UCI Health will initiate a clinical study of a drug to treat critically ill COVID-19 patients who face a high mortality rate because of acute inflammation that fills their lungs with fluid, a grave condition that even mechanical ventilation cannot improve. Aviptadil, which has a 20-year history of use in human clinical trials for lung ailments, will be employed in a phase 2b/3 clinical study of COVID-19 patients suffering from acute respiratory distress syndrome, a primary cause of coronavirus-induced death. Read more here >

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New partnership will give nursing home staff extra training to prevent coronavirus spread

By Commentary, COVID-19, In the News

CalOptima, which provides health insurance to Orange County’s low-income residents, announced on Friday, May 8, it is working with UC Irvine and the county Health Care Agency to provide intensive training on infection control to staff at 12 nursing homes. … Dr. Susan Huang, who teaches about infectious diseases at UC Irvine, is working with researchers and clinicians to develop the tools and training, and will measure their effectiveness with diagnostic and antibody testing.

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Virtual COVID-19 Panel: UCI Experts Discuss the Pandemic

By Commentary, Community Events, COVID-19

The Center for Biotechnology and Global Health Policy and the Sue & Bill Gross Stem Cell Research Center have partnered to host a virtual panel of experts discussing COVID-19. The event takes place Thursday, May 14, from 7 to 8 p.m.  Four experts, including UCI MIND faculty member Dr. Ed Monuki, will address the COVID-19 pandemic. Dr. Monuki recently blogged about the state of antibody testing. Hear more on this topic at the virtual panel. Register here. It will be streamed on Facebook at facebook.com/UCIStemCell and on YouTube at https://youtu.be/Pau-eWPE0RY. For further information, contact Judy Baek at Judy.baek@uci.edu

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Caring for a loved one with dementia during COVID-19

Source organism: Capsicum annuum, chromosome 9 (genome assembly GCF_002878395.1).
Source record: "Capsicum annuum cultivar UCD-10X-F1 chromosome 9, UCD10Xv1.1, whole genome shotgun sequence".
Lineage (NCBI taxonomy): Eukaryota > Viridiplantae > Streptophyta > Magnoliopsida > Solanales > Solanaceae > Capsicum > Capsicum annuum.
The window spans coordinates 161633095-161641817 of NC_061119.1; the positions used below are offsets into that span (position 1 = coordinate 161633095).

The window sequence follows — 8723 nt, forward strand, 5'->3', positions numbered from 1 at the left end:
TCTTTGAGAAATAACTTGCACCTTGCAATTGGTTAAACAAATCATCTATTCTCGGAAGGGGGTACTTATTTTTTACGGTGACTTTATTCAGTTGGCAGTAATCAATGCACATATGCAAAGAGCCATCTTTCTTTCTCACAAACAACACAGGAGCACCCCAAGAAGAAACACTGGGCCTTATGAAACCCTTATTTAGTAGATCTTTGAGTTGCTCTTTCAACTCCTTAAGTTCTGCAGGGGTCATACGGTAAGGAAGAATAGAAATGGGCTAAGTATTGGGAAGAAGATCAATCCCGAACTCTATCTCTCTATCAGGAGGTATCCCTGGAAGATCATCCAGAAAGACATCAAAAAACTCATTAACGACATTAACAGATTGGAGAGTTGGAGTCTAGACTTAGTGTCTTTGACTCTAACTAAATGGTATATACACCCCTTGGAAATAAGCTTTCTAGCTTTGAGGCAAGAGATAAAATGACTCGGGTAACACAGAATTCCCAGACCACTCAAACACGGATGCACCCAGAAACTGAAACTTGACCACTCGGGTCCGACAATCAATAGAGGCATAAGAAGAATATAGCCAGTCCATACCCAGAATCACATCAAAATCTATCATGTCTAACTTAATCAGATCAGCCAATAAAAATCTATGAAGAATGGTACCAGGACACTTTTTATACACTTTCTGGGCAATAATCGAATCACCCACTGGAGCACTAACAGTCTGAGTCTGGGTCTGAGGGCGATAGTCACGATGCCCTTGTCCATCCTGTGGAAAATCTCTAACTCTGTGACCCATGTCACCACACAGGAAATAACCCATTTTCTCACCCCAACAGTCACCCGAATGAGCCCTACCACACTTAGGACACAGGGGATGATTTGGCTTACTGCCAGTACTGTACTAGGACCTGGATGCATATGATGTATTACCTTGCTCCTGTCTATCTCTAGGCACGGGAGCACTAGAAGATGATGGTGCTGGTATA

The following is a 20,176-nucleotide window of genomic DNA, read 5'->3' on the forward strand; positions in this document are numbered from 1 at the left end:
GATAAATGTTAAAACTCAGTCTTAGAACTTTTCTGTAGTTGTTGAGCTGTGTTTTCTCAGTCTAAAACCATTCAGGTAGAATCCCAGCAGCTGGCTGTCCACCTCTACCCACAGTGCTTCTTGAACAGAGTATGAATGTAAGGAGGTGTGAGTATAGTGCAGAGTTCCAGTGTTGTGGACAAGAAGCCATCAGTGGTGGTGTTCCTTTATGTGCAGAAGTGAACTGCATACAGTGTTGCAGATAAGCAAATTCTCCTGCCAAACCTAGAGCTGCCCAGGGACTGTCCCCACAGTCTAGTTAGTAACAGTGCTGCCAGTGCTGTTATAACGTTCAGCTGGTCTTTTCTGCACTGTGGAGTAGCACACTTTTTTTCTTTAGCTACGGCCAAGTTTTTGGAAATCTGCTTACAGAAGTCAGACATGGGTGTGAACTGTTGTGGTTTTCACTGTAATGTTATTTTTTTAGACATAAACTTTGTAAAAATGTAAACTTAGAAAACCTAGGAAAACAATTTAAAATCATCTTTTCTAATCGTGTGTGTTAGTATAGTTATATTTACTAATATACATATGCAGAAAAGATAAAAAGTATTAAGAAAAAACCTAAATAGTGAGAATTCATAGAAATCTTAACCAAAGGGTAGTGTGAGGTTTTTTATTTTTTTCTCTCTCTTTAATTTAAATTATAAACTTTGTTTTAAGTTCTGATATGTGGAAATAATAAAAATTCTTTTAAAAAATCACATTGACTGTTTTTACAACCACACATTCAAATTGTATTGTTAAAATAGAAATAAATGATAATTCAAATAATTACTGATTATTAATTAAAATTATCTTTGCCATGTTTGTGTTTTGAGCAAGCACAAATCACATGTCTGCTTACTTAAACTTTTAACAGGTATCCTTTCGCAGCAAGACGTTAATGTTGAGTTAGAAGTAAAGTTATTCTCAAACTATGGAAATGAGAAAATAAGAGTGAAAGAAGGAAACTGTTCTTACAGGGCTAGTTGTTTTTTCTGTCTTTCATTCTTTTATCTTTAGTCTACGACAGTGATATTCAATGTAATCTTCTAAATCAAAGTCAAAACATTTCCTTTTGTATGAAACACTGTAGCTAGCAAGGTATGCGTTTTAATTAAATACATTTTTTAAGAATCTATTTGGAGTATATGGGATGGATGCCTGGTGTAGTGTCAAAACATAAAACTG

By Commentary, COVID-19

California’s stay-at-home order has been especially tough for one caregiver population: Family members caring for someone who has dementia. Because of the novel coronavirus, adult daycare centers are closed temporarily and home services have been put on hold, cutting off critical support systems for this group. Here are a few tips from UCI Health for anyone now caring for a family member with dementia, provided by Jung-Ah Lee, PhD, an associate professor at the UCI Sue & Bill Gross School of Nursing: Read the full article here >

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UCI Launches ASSIST Program for Isolated Seniors

By Commentary, Community Events, COVID-19

UCI has launched the ASSIST Program – Assisting & Serving Socially Isolated Seniors via Telephone.  UCI medical and nursing students who have been mobilized received the program training, and are ready to be paired with older adult participants who would like to receive regular check-ins via telephone just to chat and/or to receive referrals to community resources during this difficult time while they are self-isolating. The flyer is linked here and provided below. If interested, please call: (714) 497-0315.  

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Stuck at home? Help UCI Researchers Cure Diseases

By Commentary, COVID-19, In the News